Carriages or early motor cars would have swept into the courtyard under the arch so that passengers could alight and enter through the front door.
The sandstone walls opposite the house were cleared of overhanging wisteria a few years ago and the walls repaired. Some new blocks were inserted and the mortar replaced as necessary. The borders below these walls were redesigned by Nick Delves, Gardener, based around Mrs Beale’s planting schemes. They follow the Arts and Crafts theme of mixing the countryside with the garden and so we have grasses, daisies and achilleas growing here along with many varieties of salvias. These late summer and autumn perennials form the permanent planting and then seasonal planting brings splashes of colour such as the magnificent display of tulips in the spring. Along one of the walls 5 Cupressus sempervirens ‘Pyramidalis’ have been planted to represent the 5 chimneys around the courtyard.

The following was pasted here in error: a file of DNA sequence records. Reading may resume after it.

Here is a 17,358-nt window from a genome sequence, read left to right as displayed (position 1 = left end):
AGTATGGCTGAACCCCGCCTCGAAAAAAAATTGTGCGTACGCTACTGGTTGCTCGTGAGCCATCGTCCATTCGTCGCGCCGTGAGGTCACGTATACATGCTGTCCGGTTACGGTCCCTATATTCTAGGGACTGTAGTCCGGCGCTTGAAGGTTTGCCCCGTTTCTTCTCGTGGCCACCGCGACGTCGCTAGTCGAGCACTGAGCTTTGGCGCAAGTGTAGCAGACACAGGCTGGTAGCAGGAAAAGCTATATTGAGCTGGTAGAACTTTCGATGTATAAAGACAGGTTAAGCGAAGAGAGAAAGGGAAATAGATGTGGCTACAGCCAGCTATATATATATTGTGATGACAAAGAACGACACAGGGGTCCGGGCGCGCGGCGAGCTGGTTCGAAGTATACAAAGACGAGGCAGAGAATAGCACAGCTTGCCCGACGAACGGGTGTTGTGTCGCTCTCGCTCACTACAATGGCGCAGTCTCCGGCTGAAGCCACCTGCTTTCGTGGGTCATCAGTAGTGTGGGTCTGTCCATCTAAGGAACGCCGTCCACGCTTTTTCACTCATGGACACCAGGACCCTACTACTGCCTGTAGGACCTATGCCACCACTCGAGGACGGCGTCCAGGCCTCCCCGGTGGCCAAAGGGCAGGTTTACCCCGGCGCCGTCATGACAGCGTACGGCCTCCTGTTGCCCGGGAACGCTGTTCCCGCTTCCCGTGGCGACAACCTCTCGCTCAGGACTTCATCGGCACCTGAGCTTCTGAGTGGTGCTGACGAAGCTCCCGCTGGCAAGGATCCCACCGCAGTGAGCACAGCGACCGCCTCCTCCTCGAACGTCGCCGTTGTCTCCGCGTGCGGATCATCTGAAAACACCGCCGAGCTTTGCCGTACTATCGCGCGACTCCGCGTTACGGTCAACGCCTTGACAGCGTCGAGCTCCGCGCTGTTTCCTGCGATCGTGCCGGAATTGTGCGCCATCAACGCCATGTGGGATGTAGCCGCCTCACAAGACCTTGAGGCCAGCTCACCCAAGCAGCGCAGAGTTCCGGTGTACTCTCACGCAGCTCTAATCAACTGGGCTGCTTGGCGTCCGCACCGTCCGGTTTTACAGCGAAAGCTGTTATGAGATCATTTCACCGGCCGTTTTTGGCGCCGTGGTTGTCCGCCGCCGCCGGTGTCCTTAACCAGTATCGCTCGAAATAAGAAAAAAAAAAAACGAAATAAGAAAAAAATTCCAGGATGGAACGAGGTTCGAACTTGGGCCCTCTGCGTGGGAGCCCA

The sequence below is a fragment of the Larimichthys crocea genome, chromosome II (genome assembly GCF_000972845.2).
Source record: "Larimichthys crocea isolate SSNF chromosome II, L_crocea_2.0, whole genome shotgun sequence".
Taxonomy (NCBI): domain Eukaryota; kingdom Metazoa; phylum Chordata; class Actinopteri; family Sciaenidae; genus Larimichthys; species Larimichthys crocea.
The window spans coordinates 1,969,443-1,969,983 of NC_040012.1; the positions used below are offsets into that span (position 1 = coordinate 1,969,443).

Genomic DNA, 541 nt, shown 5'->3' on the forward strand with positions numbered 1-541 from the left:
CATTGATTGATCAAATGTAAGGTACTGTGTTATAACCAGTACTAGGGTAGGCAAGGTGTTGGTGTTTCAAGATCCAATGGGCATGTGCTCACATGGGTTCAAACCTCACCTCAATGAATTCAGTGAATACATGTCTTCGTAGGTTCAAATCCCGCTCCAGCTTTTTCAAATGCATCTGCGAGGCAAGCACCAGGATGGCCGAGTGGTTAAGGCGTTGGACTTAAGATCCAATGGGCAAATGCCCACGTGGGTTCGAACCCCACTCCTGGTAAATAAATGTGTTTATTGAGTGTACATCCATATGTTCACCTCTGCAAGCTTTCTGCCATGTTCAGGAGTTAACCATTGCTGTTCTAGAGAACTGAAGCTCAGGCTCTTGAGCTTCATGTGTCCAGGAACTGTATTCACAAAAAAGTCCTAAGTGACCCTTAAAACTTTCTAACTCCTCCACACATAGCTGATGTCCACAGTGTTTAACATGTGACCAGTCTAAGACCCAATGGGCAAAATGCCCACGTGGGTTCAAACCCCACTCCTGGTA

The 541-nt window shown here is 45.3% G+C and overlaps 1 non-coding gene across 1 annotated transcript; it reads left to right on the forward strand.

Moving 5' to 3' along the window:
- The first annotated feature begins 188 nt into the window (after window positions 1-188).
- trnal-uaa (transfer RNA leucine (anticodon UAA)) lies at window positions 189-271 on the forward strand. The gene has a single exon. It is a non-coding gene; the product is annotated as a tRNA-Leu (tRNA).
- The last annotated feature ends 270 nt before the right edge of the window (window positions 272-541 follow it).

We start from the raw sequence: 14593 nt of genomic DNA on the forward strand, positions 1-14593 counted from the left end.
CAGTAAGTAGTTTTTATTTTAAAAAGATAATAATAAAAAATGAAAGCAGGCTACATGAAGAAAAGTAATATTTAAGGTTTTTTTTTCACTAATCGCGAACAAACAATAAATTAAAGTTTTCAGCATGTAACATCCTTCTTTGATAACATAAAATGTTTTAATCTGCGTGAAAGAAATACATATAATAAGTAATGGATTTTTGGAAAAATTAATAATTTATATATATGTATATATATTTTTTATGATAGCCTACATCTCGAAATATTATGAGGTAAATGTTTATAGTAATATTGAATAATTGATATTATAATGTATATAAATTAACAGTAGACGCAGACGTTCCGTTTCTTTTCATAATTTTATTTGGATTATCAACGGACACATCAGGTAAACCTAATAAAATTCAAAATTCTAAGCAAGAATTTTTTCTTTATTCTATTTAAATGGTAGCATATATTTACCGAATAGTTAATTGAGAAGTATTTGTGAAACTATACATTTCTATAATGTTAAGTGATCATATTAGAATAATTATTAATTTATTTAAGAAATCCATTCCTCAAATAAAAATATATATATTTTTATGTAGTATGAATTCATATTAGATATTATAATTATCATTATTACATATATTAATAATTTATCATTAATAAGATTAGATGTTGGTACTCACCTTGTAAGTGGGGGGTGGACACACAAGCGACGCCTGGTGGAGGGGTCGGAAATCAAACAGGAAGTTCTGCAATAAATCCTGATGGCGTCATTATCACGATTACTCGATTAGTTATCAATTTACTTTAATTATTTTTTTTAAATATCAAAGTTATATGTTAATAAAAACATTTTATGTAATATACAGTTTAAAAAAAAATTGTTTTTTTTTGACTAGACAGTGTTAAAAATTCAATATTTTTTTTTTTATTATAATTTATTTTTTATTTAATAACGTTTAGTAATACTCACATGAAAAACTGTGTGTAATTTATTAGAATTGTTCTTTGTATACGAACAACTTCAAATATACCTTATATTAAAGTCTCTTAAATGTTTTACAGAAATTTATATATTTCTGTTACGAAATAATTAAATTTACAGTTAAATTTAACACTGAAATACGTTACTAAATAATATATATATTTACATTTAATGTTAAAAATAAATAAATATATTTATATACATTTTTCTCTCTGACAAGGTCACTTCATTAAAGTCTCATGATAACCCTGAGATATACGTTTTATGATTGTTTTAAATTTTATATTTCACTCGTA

In October 2013 the old weatherboards on the house will be removed and replaced. The existing boards are oak and will be replaced with green oak (therefore working to the original specifications). Looking closely you can see a small area near the arch that was done a little while ago as a trial. At this time the plants in the borders adjacent to the house will be removed and then following the building work they will be replanted following the original designs. The wiring on the house walls will be reinstated so that the plants can be trained. Sandstone edging will be re-instated along the edges of the borders.
Last year we introduced the collections of terracotta pots in the courtyard and elsewhere around the garden. Looks similar to this are found at ‘Great Dixter’ and are typical of an Arts and Crafts garden. The pots are replanted or rotated to give seasonal interest and colour.
The original walnut tree (nearly every farm had a walnut tree) has been replaced as it was blown down in the 1987 storm. This is on the corner of the Little Orchard by the steps leading up to the entrance into the stableyard. The curve on the sandstone wall here was designed by Philip Webb to echo the shape of the canopy of the walnut tree.